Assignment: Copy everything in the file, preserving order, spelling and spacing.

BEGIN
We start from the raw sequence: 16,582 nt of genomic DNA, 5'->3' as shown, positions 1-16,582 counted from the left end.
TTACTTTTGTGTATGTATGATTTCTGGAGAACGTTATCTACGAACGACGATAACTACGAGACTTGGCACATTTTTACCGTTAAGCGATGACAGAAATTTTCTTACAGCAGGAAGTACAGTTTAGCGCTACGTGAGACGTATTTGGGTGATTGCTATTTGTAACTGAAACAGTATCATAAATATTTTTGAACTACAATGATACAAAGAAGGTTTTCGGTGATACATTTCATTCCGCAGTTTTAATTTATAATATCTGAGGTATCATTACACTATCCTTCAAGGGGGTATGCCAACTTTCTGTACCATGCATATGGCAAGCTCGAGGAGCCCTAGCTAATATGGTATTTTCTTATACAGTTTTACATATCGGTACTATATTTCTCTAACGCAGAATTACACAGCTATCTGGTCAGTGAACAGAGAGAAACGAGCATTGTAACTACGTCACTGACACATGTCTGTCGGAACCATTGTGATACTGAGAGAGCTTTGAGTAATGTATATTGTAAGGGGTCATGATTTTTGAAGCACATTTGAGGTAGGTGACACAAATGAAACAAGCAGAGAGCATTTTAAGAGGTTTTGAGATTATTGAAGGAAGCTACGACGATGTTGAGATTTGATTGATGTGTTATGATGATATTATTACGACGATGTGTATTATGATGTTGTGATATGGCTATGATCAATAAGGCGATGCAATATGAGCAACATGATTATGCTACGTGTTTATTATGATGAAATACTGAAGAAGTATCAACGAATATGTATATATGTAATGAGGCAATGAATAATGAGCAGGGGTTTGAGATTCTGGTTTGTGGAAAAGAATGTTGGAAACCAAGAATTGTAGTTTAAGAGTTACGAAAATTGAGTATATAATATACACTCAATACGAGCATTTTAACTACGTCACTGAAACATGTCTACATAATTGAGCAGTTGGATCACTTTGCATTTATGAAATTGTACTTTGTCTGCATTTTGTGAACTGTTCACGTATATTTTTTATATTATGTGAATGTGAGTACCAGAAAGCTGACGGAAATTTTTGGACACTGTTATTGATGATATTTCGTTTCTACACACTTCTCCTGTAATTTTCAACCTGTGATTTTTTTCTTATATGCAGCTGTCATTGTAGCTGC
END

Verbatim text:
We start from the raw sequence: 16,582 nt of genomic DNA, 5'->3' as shown, positions 1-16,582 counted from the left end.
TTACTTTTGTGTATGTATGATTTCTGGAGAACGTTATCTACGAACGACGATAACTACGAGACTTGGCACATTTTTACCGTTAAGCGATGACAGAAATTTTCTTACAGCAGGAAGTACAGTTTAGCGCTACGTGAGACGTATTTGGGTGATTGCTATTTGTAACTGAAACAGTATCATAAATATTTTTGAACTACAATGATACAAAGAAGGTTTTCGGTGATACATTTCATTCCGCAGTTTTAATTTATAATATCTGAGGTATCATTACACTATCCTTCAAGGGGGTATGCCAACTTTCTGTACCATGCATATGGCAAGCTCGAGGAGCCCTAGCTAATATGGTATTTTCTTATACAGTTTTACATATCGGTACTATATTTCTCTAACGCAGAATTACACAGCTATCTGGTCAGTGAACAGAGAGAAACGAGCATTGTAACTACGTCACTGACACATGTCTGTCGGAACCATTGTGATACTGAGAGAGCTTTGAGTAATGTATATTGTAAGGGGTCATGATTTTTGAAGCACATTTGAGGTAGGTGACACAAATGAAACAAGCAGAGAGCATTTTAAGAGGTTTTGAGATTATTGAAGGAAGCTACGACGATGTTGAGATTTGATTGATGTGTTATGATGATATTATTACGACGATGTGTATTATGATGTTGTGATATGGCTATGATCAATAAGGCGATGCAATATGAGCAACATGATTATGCTACGTGTTTATTATGATGAAATACTGAAGAAGTATCAACGAATATGTATATATGTAATGAGGCAATGAATAATGAGCAGGGGTTTGAGATTCTGGTTTGTGGAAAAGAATGTTGGAAACCAAGAATTGTAGTTTAAGAGTTACGAAAATTGAGTATATAATATACACTCAATACGAGCATTTTAACTACGTCACTGAAACATGTCTACATAATTGAGCAGTTGGATCACTTTGCATTTATGAAATTGTACTTTGTCTGCATTTTGTGAACTGTTCACGTATATTTTTTATATTATGTGAATGTGAGTACCAGAAAGCTGACGGAAATTTTTGGACACTGTTATTGATGATATTTCGTTTCTACACACTTCTCCTGTAATTTTCAACCTGTGATTTTTTTCTTATATGCAGCTGTCATTGTAGCTGC